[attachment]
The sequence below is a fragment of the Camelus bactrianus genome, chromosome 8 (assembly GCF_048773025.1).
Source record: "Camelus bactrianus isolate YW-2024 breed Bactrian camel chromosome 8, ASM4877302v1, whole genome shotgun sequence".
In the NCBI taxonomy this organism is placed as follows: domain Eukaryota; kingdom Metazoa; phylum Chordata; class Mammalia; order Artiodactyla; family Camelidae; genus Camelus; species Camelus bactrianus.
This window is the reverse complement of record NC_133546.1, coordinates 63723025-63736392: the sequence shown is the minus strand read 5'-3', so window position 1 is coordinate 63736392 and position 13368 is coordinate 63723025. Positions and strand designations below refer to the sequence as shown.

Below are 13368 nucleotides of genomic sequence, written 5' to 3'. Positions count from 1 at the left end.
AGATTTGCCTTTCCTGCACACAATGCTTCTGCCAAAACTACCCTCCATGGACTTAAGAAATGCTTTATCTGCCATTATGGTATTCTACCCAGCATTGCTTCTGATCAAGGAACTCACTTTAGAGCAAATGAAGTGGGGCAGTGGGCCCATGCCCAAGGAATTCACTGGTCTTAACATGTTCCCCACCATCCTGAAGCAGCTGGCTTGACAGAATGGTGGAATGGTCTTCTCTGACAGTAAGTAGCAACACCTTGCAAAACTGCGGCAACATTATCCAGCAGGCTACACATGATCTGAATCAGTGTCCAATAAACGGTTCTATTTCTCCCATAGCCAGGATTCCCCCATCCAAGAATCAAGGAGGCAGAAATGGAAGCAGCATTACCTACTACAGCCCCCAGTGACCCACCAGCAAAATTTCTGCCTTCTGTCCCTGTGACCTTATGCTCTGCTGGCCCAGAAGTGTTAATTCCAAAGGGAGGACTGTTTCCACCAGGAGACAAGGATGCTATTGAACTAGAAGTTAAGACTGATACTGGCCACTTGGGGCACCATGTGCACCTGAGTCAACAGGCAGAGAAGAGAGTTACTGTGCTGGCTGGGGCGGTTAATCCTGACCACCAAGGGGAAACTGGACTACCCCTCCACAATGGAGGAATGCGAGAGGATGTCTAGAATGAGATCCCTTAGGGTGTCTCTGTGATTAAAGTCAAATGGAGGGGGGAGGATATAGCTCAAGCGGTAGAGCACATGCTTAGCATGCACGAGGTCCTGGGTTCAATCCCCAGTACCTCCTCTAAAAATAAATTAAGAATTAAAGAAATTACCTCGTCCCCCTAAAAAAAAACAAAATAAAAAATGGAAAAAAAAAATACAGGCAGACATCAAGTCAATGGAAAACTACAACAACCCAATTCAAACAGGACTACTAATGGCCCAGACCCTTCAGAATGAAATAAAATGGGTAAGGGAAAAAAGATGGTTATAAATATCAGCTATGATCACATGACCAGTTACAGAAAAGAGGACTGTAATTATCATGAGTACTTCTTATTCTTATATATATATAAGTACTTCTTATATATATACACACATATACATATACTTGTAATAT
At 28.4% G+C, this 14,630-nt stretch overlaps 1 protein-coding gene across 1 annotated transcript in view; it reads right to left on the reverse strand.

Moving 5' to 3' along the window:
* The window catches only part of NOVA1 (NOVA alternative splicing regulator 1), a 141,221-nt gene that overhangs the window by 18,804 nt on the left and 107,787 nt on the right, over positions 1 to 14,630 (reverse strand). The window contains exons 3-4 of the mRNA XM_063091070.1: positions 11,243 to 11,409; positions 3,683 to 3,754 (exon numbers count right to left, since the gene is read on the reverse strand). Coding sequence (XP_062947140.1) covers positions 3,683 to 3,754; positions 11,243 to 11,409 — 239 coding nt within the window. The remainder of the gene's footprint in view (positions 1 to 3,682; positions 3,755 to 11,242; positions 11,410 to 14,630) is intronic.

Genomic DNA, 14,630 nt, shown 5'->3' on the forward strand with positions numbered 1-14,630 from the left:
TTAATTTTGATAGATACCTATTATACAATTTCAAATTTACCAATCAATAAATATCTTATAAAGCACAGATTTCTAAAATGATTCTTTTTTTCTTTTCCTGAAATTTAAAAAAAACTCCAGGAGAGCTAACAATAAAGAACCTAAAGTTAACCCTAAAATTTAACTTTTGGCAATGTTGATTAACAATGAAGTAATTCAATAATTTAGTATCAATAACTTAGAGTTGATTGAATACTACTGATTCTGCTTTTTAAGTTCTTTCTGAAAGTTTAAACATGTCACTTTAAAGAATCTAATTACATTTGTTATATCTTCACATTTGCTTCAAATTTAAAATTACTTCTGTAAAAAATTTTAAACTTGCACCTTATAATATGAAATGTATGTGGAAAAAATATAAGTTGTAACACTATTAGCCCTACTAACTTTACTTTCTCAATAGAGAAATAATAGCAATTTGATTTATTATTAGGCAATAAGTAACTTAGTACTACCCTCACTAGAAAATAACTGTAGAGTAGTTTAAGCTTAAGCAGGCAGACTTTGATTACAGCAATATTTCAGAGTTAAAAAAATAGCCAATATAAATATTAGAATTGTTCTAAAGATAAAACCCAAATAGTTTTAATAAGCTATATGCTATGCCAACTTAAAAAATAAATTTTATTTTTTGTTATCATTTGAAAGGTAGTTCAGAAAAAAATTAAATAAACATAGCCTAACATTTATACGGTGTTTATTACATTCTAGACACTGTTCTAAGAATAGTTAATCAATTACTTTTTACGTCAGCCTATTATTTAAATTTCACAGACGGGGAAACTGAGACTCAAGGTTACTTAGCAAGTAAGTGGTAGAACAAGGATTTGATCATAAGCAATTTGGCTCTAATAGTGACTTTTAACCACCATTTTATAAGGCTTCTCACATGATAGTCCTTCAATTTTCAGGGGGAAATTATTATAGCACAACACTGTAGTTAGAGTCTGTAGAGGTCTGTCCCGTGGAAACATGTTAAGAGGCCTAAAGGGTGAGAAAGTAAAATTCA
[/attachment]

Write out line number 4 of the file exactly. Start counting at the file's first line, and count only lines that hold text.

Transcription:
This window is the reverse complement of record NC_133546.1, coordinates 63723025-63736392: the sequence shown is the minus strand read 5'-3', so window position 1 is coordinate 63736392 and position 13368 is coordinate 63723025. Positions and strand designations below refer to the sequence as shown.